Includes information on business customs, travel advisory, visa requirements, and other aspects of international travel.
In general Palestinian businesses are family-oriented, built on trust and long-term relationships. Larger local businesses tend to be non-family owned. Palestinian business people are pragmatic and generally politically moderate. Owners of larger enterprises have international contacts and worldwide experience.
Although business orientation has in the past tended to be toward Europe and the Gulf, local entrepreneurs seek American partners because of their technical expertise and know-how. U.S. businesspeople that travel to the area should familiarize themselves with State Department travel warnings currently warning U.S. citizens of the risk of traveling to the West Bank and avoiding all travel to Gaza. If they do travel, they should concentrate on building strong personal relationships with potential partners. It is customary to discuss plans over cups of Arabic coffee or tea, and you may often be invited to the family home or out for a restaurant meal.
Most major Palestinian businesspeople speak English well, although when negotiating contractual terms it is advisable to use a good translator and a local attorney to assist with the agreement. Palestinians dress more formally than Israelis, usually in Western business suits. Business cards are always exchanged, and appointments can be made on short notice.
The normal workweek varies depending on the business, although most firms are closed on Fridays (Muslim holy day), even if the owner is Christian. Christian-owned firms are also generally closed on Sundays.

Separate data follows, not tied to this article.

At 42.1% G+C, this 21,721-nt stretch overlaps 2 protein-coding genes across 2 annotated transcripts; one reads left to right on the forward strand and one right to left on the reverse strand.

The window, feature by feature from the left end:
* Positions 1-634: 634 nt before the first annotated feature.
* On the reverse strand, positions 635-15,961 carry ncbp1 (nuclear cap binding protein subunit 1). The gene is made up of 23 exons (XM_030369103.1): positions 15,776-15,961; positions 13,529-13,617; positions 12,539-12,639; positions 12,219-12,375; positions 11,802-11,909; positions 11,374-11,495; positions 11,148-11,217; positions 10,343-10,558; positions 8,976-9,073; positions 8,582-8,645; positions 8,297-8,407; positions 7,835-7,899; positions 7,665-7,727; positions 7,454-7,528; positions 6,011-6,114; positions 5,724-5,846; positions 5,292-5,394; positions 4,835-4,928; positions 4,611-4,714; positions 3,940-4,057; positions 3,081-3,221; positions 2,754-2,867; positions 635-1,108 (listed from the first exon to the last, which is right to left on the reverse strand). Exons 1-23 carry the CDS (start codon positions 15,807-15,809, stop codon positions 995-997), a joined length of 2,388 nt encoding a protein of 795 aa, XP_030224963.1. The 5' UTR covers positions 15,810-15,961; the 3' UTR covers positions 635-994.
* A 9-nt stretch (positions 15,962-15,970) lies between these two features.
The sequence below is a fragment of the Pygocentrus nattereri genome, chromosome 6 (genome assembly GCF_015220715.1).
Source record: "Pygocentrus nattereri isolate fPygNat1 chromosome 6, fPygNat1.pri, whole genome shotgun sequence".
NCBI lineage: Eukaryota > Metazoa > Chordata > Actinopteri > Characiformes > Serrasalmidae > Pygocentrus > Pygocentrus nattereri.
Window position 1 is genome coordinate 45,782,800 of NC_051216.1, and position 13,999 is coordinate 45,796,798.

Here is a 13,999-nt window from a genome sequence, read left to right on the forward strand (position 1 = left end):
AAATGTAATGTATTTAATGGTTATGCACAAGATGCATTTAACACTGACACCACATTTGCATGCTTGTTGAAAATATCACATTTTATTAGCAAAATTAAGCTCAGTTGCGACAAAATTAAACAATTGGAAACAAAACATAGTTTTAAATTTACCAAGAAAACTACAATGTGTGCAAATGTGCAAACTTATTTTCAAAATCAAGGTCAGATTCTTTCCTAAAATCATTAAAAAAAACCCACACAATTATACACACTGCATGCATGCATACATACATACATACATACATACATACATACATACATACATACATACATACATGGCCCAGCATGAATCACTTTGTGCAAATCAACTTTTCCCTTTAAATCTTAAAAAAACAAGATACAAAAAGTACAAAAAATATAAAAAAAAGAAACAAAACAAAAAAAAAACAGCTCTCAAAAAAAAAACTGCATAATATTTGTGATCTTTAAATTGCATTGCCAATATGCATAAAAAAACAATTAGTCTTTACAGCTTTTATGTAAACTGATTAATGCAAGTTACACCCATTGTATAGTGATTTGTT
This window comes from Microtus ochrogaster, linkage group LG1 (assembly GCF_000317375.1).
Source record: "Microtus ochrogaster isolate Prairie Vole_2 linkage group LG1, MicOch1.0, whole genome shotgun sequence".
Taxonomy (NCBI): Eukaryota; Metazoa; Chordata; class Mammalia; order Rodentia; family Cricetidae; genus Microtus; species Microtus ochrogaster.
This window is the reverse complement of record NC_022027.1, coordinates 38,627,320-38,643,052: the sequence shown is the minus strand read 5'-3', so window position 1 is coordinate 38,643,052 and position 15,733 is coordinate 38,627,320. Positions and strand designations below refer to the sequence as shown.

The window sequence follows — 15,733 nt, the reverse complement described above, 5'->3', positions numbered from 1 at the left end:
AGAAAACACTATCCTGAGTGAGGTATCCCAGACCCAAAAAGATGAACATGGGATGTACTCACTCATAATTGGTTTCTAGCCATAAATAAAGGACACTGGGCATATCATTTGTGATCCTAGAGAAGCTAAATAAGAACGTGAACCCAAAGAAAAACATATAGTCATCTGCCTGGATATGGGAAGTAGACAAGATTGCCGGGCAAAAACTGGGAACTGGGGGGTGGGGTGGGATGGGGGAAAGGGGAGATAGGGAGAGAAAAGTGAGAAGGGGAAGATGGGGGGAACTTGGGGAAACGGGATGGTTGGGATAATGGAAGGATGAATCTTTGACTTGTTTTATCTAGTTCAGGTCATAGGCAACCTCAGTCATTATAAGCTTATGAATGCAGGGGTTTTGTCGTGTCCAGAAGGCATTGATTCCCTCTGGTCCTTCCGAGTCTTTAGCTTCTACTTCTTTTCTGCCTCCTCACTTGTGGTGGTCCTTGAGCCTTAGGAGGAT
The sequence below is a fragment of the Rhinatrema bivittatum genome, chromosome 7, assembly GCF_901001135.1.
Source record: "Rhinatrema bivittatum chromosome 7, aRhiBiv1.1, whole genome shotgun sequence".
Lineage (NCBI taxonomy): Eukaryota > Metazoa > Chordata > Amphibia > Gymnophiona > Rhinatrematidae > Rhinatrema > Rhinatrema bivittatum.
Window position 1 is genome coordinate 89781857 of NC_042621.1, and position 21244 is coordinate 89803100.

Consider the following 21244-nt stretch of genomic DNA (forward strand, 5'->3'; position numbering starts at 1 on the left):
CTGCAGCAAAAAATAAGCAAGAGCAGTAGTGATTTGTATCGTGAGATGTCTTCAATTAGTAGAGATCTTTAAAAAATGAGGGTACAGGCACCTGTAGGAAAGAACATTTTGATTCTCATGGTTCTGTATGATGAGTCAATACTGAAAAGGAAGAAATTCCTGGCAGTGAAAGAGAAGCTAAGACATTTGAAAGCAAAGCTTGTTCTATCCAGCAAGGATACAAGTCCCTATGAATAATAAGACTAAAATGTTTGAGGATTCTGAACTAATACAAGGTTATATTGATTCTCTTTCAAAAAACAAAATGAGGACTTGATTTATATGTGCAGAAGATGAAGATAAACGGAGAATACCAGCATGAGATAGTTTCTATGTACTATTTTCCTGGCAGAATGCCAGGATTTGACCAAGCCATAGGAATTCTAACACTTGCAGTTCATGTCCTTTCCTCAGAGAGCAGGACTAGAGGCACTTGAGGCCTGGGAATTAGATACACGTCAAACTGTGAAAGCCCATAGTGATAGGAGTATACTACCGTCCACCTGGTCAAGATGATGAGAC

Current information on travel and security in Israel, the West Bank and Gaza may be obtained from the Department of State by calling 1-888-407-4747 within the United States, or, from overseas, 1-317-472-2328. U.S. citizens should consult the Travel Warning and Consular Information Sheet for Israel, the West Bank and Gaza, the Middle East and North Africa Public Announcement, and the Worldwide Caution Public Announcement, and the Worldwide Caution Public Announcement at the State Department’s Internet site.
For visa requirements to enter Israel, the West Bank and Gaza go to the State Department’s Internet site.
U.S. companies that require travel of foreign business persons to the United States are advised that most residents of the West Bank and Gaza will require a U.S. visa. Visa applicants should go to the following link(s):
All visa services are available at the U.S. Embassy Jerusalem
Palestinians in the West Bank and Gaza routinely deal in the Israeli shekel, Jordanian dinar and U.S. dollar. Israeli shekels are preferred for retail business transactions while U.S. dollars and Jordanian dinars are preferred for savings. The euro is also used and accepted to make payments. ATM networks are readily accessible in urban areas of the West Bank, however traveler checks are not accepted.
The international dialing code for the West Bank and Gaza is +970. Calling fixed lines may require a city code: (02) Ramallah, Hebron and Jericho; (09) for Nablus, Tulkarem, and Qalqilya; (04) for Jenin; (08) for Gaza, and (972) (02) for Jerusalem. Mobile phone numbers for Jawwal begin with (059) and for Ooredoo start with (056). To call a fixed line from a mobile phone, dial the city code followed by the fixed line number.
Paltel is the only fixed line operator in the West Bank and Gaza. The company offers its 472,000 subscribers a full range of services, including local and international phone calls, access to the Internet, and payphone services. Jawwal and Ooredoo are the only two licensed mobile operators in the West Bank and Gaza.
Several VOIP, Wifi, BSA (Bit-Stream Access), and broadband service providers have entered the West Bank and Gaza. Wireless Internet can be found in many hotels, coffee shops, and restaurants. Electricity is at 220 Volts and European plugs are used so travelers are encouraged to carry adaptors.